I found the following info (see http://en.wikipedia.org/wiki/Ride_with_the_Devil_(film) posted under "Production and reception" at the Wikipedia entry for the Ang Lee movie "Ride With The Devil" (1999)
"The scenes of the Quantrill's Raid on Lawrence, Kansas were filmed in Pattonsburg, Missouri. Pattonsburg was flooded out during the Great Flood of 1993, and the town was relocated leaving the empty buildings and homes available."
"The film was intended to be a summer blockbuster, costing over US$35 million to produce (a large sum for most Westerns). However, despite majority positive reviews by film critics it received negative press after screenings because of the portrayal of a Black Confederate guerrilla by Jeffrey Wright in a role based on Free Black John Noland who rode with Confederate raider Quantrill."
"Controversy surrounding events depicted in the film is at odds with the factual nature of guerilla warfare in Missouri during the Civil War. Historical accounts, such as Jasper County, Missouri in the Civil War (1923) by Col. Ward L. Schrantz, document the warfare depicted in the film."
"The film was released on around 140 screens in the U.K. for a limited run and made barely over £100,000. It was then released without any promotion on eight U.S. screens for a limited run of only three days (January 20-22, 2000) fetching only $64,000."
"The scheduled home video release of the movie was delayed four months so the distributor could alter the cover art and remove Jeffrey Wright's image from the front video and DVD and as of 2003 had yet to turn a profit."
(1) Does anyone have any details re exactly what happened to the film's release and the controversy re the portrayal of an African American guerrilla (based on historical reality) in the movie?
(2) Who, exactly, were the villains in releasing the film here in the US - any names/organizations that can be shared with us?
It sounds like the movie's release was sabotaged by PC powers-that-be; wonder if this will happen again for the supposed movie to be made for "Widow Of The South" (fiction based on battle of Franklin, TN).
More info re Black guerrilla/scout John Noland is provided below:
By Steve Fry
The Topeka Capital-Journal
September 27, 2001
Before William Clarke Quantrill and hundreds of his Missouri guerrillas raided Lawrence in 1863, John Noland rode ahead to scout out the town.
Noland, Quantrill's primary scout, is just one of many blacks who served in Confederate units during the Civil War, said historian Ed Kennedy, who will speak at 6:30 p.m. today to the Civil War Roundtable of Eastern Kansas at the Koch Education Center at the Kansas History Center, 6425 S.W. 6th. Admission is free and the event is open to the public.
Noland joined Quantrill because his family in Missouri had been abused by Jayhawkers, Kansas guerrillas who raided Missouri and later were mustered into the Union forces, Kennedy said. Photographs of Quantrill's raiders as they attended reunions after the Civil War show Noland sitting prominently with white members of the group.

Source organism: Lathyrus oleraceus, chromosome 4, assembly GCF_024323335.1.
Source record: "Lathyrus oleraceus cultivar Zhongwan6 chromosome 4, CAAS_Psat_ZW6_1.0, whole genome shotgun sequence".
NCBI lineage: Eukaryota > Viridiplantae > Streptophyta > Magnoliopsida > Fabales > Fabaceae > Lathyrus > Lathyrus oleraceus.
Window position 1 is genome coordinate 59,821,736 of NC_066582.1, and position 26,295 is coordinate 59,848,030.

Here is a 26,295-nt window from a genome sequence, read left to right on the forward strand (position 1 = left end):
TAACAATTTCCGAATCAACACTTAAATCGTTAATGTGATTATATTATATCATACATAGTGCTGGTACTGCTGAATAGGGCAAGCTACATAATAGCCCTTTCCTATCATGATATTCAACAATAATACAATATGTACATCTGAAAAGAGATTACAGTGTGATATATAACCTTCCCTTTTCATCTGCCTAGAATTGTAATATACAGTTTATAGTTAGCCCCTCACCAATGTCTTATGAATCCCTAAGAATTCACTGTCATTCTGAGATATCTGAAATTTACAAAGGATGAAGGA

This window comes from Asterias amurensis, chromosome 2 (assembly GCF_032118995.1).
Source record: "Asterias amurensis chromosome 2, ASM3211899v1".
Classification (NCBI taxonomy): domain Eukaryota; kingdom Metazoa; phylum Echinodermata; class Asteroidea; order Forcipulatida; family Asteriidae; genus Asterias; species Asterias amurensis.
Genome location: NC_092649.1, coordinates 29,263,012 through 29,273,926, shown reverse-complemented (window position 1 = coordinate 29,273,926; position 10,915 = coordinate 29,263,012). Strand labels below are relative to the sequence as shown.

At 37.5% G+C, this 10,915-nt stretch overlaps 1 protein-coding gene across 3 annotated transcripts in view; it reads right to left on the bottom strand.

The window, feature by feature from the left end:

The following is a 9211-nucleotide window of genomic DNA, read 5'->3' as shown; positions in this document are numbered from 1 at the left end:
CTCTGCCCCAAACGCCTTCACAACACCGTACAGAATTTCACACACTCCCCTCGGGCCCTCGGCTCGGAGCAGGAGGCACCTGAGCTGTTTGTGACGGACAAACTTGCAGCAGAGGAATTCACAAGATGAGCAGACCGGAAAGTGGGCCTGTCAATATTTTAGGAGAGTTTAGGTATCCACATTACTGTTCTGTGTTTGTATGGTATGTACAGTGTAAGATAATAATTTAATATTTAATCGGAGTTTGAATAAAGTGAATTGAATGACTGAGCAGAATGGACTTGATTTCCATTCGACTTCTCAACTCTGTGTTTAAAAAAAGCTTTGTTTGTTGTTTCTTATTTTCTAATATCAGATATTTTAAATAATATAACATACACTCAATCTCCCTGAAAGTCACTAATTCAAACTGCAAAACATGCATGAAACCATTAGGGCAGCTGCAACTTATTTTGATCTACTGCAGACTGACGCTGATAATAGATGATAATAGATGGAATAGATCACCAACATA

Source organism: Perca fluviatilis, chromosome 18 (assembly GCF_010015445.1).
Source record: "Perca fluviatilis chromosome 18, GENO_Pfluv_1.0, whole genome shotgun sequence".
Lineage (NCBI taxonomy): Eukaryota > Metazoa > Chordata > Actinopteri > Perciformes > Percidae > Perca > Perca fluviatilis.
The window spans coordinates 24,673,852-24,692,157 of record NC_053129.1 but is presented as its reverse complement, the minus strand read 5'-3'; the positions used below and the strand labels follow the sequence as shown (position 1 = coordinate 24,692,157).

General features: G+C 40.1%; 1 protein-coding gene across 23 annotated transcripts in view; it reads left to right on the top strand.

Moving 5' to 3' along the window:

In the 1999 movie "Ride With the Devil," Noland is the basis for the character Daniel Holt, the freed black who along with his former owner rides with Quantrill's bushwhackers, Kennedy said.
It is difficult to determine how many blacks fought in the Confederate forces, in part because many Confederate records were destroyed. Kennedy estimates seven percent to eight percent of the Confederate forces might have been black.
Kennedy cites a number of sources, including diaries, letters, private publications, the "Official Records of the War of the Rebellion" and writings of black scholars.
.. A Union sanitary commission officer saw 3,000 black armed combatants in the Confederate Army moving through Fredricksburg, Va., in 1862.
.. An 1862 letter from Frederick Douglass to President Abraham Lincoln in which Douglass writes that many blacks serve in the Confederate Army as "real soldiers having muskets on their shoulders and bullets in their pockets, ready to shoot down and do all that soldiers may do to destroy the Federal government."
.. Pensions were paid to black Confederate soldiers.
.. And photographs showed black veterans, who "wore their veterans badges as proudly as any whites."
Blacks served in the Confederate Army "for the same reason they defended the United States colonies in the Revolutionary War," Kennedy said. "They were patriots," who thought their homes were being invaded by the Union. They felt like this was their home, that this was their country. They weren't fighting for slavery."
The black Confederates were a combination of free blacks and slaves who were house servants accompanying white masters, Kennedy said. Confederate Gen. Nathan Bedford Forrest freed 44 of his slaves after they served Forrest's cavalry forces, Kennedy said. Unlike blacks in the Union Army who served in all-black regiments, blacks in the Confederate Army fought in mixed units, he said.
The topic of black Confederate soldiers is rarely talked about because "it's not politically correct," Kennedy said. Some people who hear about black soldiers fighting in the Confederate Army "just go ballistic," Kennedy said. He likens their reaction to people who didn't know blacks served in the Union Army before release of the 1989 movie "Glory," the film about the 54th Massachusetts, an all-black unit Union regiment. (The first black regiment to fight in the Civil War was the 1st Kansas Colored Infantry.)
Civil War Historian Ed Kennedy is a retired lieutenant colonel in the Army and a former instructor of history at the U.S. Army Command and General Staff College at Fort Leavenworth. He teaches Army Reserve Officer Training Corps classes at Leavenworth High School and is co-owner of Historical Leadership Seminars, a private company that takes corporate executives to battlefields to teach leadership and decision-making skills.
Copyright 2001 Topeka Capital-Journal